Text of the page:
As a kid, I was sure that all old people must be afraid of death.
As I have gotten older, however, it turns out that this is mostly wrong. There are, certainly, people my age (56) who are morbidly afraid of dying—there’s even a diagnosable psychiatric condition for this fear, called thanatophobia, and a whole movement, called transhumanism, dedicated to attempting to postpone death or avoid it altogether. But most older adults I know aren’t really terrified of death per se, but rather of being destroyed as sentient beings. No surprise, then, that what they—we—fear much more is a gradual, de factodeath from decline.
In a famous 2014 Atlantic article about why he wanted to die at 75, the physician and bioethicist Ezekiel J. Emanuel summed up the fear of decline very neatly: “[Old age] renders many of us, if not disabled, then faltering and declining … It robs us of our creativity and ability to contribute to work, society, the world. It transforms how people experience us, relate to us, and, most important, remember us.”
Fear is a primal negative emotion, processed in the brain’s limbic system involuntarily as a means of self-defense against mortal threats. It was very useful half a million years ago, but it is generally a maladaptation to much of modern life and work. A bad tweet is enough to set off many people’s fight-or-flight response. The prospect of a minor career setback can create the same sensation as a threat of physical harm. And full-scale professional or social decline can feel, to some, as threatening as death itself. According to the Cambridge University philosopher Stephen Cave, the fear of death is an innate fear of nonexistence. For many of us who organize our lives around professional and social competence—who talk about our “life’s work”—life is synonymous with achievement and abilities. When those abilities decline, it can feel like you are in the process of ceasing to exist, of being destroyed.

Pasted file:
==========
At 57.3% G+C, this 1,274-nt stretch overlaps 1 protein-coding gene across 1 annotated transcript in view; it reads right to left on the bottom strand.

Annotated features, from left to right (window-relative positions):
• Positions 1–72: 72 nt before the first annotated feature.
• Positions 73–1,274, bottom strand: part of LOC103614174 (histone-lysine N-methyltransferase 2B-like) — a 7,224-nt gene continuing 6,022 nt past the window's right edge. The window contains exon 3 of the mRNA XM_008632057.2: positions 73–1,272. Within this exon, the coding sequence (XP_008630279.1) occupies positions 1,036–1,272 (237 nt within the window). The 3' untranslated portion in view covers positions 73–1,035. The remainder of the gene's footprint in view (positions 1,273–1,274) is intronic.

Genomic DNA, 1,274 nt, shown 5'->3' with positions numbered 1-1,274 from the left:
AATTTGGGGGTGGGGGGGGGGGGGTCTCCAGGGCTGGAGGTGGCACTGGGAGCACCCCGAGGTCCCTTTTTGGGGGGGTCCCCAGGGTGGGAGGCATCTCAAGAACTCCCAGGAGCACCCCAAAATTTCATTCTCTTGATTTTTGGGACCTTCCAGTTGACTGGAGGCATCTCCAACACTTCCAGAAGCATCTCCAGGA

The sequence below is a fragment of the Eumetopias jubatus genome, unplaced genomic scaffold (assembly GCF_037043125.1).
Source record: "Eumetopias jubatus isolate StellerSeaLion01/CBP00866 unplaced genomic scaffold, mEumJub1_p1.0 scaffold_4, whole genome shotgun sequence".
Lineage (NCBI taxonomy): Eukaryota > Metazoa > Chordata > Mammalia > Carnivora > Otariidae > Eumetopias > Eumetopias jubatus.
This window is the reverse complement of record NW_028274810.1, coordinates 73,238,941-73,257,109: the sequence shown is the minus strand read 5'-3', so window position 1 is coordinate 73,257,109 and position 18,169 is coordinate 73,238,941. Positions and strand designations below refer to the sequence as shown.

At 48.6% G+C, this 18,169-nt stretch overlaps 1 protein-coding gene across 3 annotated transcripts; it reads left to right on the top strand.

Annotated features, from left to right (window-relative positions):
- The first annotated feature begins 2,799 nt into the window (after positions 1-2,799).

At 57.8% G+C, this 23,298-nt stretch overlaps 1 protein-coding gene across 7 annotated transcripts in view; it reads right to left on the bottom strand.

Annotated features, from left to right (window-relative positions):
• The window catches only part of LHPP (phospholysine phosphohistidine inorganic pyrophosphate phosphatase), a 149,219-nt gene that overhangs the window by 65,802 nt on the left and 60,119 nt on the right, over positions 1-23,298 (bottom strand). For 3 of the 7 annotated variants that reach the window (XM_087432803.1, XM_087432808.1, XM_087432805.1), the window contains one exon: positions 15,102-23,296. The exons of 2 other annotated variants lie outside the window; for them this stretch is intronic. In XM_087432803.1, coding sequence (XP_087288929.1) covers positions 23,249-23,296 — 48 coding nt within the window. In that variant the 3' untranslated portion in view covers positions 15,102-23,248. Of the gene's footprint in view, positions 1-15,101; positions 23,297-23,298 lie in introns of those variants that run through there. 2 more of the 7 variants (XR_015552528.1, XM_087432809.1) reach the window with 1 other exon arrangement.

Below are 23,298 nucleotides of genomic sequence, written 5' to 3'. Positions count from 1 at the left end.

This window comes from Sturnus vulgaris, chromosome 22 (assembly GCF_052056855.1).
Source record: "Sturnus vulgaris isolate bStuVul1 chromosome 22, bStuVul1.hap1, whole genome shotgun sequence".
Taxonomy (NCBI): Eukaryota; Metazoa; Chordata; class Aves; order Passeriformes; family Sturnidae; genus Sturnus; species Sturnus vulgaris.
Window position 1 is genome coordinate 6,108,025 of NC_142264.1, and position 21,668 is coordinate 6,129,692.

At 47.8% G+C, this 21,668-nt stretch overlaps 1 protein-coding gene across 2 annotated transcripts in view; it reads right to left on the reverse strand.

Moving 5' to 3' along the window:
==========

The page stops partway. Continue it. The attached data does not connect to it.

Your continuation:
Western research has tested the idea of death desensitization. In 2017, a team of researchers recruited volunteers to imagine that they were terminally ill or on death row, and then to write about the feelings they imagined they would have. The researchers then compared these thoughts with writings by those who were actually terminally ill or facing execution. The results, published in Psychological Science under the title “Dying Is Unexpectedly Positive,” were astounding: People imagining their deaths were three times as negative as those actually facing it. Death, it seems, is scarier when it is theoretical than when it is real.
Contemplating death can also inspire courage. There is an ancient Japanese story about a band of lawless samurai warriors notorious for terrorizing the local people. Every place they went, they brought destruction. One day they come to a Zen Buddhist monastery, intent on violence and plunder. The monks ran away in fear for their lives–all except the abbot, a man who had completely mastered the fear of his own death. He sat quietly in the lotus position as the warriors burst in. Approaching the abbot with his sword drawn, the samurai leader said, “Don’t you see that I am the sort of man who could run you through without batting an eye?” Calmly, the master answered, “Don’t you see that I am a man who could be run through without batting an eye?”
Read the whole story: The Atlantic